What to know about a patio installation — and the cost
Patios make a great addition to any home for outdoor entertaining, relaxing under the stars or just plain hanging out. But you want to be sure to install a quality patio that will last a long time. Here’s a rundown of what you need to know.
It’s about more than just the stones: Contractors doing a thorough job will install a layer of landscape fabric to prevent weed growth, lay several inches of crushed gravel and compact it, install a leveling layer, and then the pavers. They’ll also use “polymeric sand” to lock in the pavers, creating a barrier against weed growth and insect burrowing.
Think beyond the patio materials: Details matter. For example, the edging of the patio can help make it pop with contrast. If installed correctly, it can help prevent pavers from shifting. A unique pattern can give your patio distinction, and you might consider design ideas that bring it into harmony with the house or yard. Your family and guests will surely notice these details, so get ready for some compliments.
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The grade of the land matters: The land grade moving away from your house should be six inches for every 10 feet to allow proper drainage. A patio needs a slight pitch — about one-quarter-inch for every foot of length away from the house. If your home has a steeper grade, expect to pay extra to accommodate grading requirements. Next to materials, grading has the most effect on your patio’s final cost.
Consider how your project affects your home and yard: In particular, walkways serve a functional as well as aesthetic purpose. It can break up the monotony of a large yard, direct guests to a patio, or accentuate a fountain or your favorite landscape feature.
Think about future repairs: Eventually, even the best-built patio will begin to wear out. You can extend its life with regular maintenance and addressing minor problems before they get out of hand. A pro can repair minor cracks and holes fairly quickly. A skilled contractor can remove and replace individual blocks or pavers as needed or complete a thorough resurfacing.
Use a good sealant: You should apply a sealant to your patio to protect it over the long term from the effects of sun and rain. The sealing will vary depending on your material; concrete, for instance, requires a resealing every two to three years.
Patio material options
Your material selection affects your patio cost more than any other factor. Here are the pros and cons of some of the most common options.
Stamped concrete: Stamped concrete offers the most potential for a unique look and a strong foundation. However, with a price range between $2,700 and $6,500 per project, it’s one of the most expensive patio and walkway options. The exact price per square foot depends on the design.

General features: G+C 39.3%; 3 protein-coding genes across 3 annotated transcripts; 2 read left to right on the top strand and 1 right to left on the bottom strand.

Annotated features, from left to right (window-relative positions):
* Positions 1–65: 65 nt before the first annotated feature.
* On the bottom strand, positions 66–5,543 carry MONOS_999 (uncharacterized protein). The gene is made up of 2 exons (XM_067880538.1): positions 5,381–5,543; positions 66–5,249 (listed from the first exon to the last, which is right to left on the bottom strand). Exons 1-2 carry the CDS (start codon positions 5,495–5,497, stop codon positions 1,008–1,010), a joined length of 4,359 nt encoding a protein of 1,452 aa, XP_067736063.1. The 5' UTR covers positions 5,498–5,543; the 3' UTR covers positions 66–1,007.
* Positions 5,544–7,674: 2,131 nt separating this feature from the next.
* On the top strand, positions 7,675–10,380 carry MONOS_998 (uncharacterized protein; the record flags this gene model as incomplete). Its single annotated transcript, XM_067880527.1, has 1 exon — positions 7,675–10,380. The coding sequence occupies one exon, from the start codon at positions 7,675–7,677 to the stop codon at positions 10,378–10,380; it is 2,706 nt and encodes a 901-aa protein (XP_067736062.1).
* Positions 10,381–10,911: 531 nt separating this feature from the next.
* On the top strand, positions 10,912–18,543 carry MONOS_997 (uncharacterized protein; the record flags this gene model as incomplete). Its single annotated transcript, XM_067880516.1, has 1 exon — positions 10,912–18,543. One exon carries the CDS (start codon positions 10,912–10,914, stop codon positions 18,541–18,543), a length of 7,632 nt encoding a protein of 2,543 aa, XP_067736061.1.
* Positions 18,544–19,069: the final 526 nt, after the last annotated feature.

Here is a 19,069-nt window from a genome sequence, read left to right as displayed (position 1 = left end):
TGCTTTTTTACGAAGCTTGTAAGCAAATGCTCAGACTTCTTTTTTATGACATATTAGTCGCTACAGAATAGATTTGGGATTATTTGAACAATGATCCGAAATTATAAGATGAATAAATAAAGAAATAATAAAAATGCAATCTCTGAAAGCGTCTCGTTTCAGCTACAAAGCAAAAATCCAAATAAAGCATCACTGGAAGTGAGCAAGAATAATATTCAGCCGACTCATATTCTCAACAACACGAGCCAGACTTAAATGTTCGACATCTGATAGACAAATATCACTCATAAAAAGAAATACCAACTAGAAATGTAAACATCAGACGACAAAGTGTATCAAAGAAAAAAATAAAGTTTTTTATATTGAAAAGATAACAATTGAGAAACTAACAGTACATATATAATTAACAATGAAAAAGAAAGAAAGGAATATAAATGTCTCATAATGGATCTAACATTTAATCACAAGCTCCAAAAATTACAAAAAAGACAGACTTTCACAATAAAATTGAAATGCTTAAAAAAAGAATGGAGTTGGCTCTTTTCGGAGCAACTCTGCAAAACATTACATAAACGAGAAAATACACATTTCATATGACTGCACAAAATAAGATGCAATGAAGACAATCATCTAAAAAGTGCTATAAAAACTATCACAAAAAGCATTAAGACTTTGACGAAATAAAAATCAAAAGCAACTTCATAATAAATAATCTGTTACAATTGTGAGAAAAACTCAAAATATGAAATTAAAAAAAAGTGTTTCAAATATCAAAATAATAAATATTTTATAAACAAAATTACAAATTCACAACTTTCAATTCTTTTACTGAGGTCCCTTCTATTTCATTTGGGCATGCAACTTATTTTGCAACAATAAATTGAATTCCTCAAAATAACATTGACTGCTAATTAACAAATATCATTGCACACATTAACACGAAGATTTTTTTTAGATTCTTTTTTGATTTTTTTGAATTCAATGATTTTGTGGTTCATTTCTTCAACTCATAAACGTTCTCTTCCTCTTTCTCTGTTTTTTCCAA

Flagstone: This refers to any stone cut into layers and laid out in interlocking shapes. It is another expensive but distinctive option at around $15-$21 per square foot.
Pavers: Bricks laid out in interlocking patterns are a versatile option. Depending on the quality of the material, they cost between $6 and $30 per square foot.
Concrete: The most common choice for patios and pathways is also one of the most durable. It costs about $3-$6 per square foot for concrete.
Gravel: Gravel pathways run about $1-$4 per square foot. They may be the most basic walkway designs but also the easiest to install.
Try these 6 tips to save money in your yard
Remember: Seeds are cheaper than plants
Many vegetables are easy to grow from seed, and a $2 seed packet is a lot cheaper than a full-sized plant or buying vegetables from the store. Try tomatoes, peppers, squash, cucumbers, beans, lettuce and beets from seed.
They’re easy, even for beginning gardeners. Start them indoors under lights for a head start, or sow directly in the garden. If you’re nervous about starting from seed, seedlings purchased from a nursery are typically only slightly more expensive.
Save money on soil
A large container can be expensive to fill with fresh potting soil.
To save money, place one or more empty nursery pots upside-down in the bottom. Not only does it reduce the amount of soil needed, it reduces weight, too.
Invest in a mulching mower
A good mulching mower pays for itself in several ways. First, you don’t have to pay to have grass clippings bagged and hauled to a composting facility. Second, returning clippings to your lawn is like free fertilizer. Over the course of a full season you’ll return about as much nitrogen as one full-strength feeding.
And when fall comes, do the same with fallen leaves.
Inspect your sprinklers
Long watering is an expensive proposition in the summertime. To make sure your sprinklers are operating efficiently, have an irrigation expert do a walk-through water audit and suggest ways to reduce water bills.
If you have an automatic irrigation system, use sensors to make it more efficient. They can help you water exactly as much as needed and no more.
Trade perennials with other gardeners
Mature perennials in your garden are a valuable resource. Most perennials can be dug up and divided, yielding two, three or even four splits. And each of these can be replanted elsewhere. Even better, trade with other gardeners, swapping divisions of your perennial for varieties in their gardens that you’d like to try.
Plant a tree for a more efficient house
If you have a hot western wall exposed to the afternoon sun, try planting a tree that will shade it. Not only can it add to the overall aesthetic of your surrounding yard, the shade it throws can significantly reduce your cooling costs.
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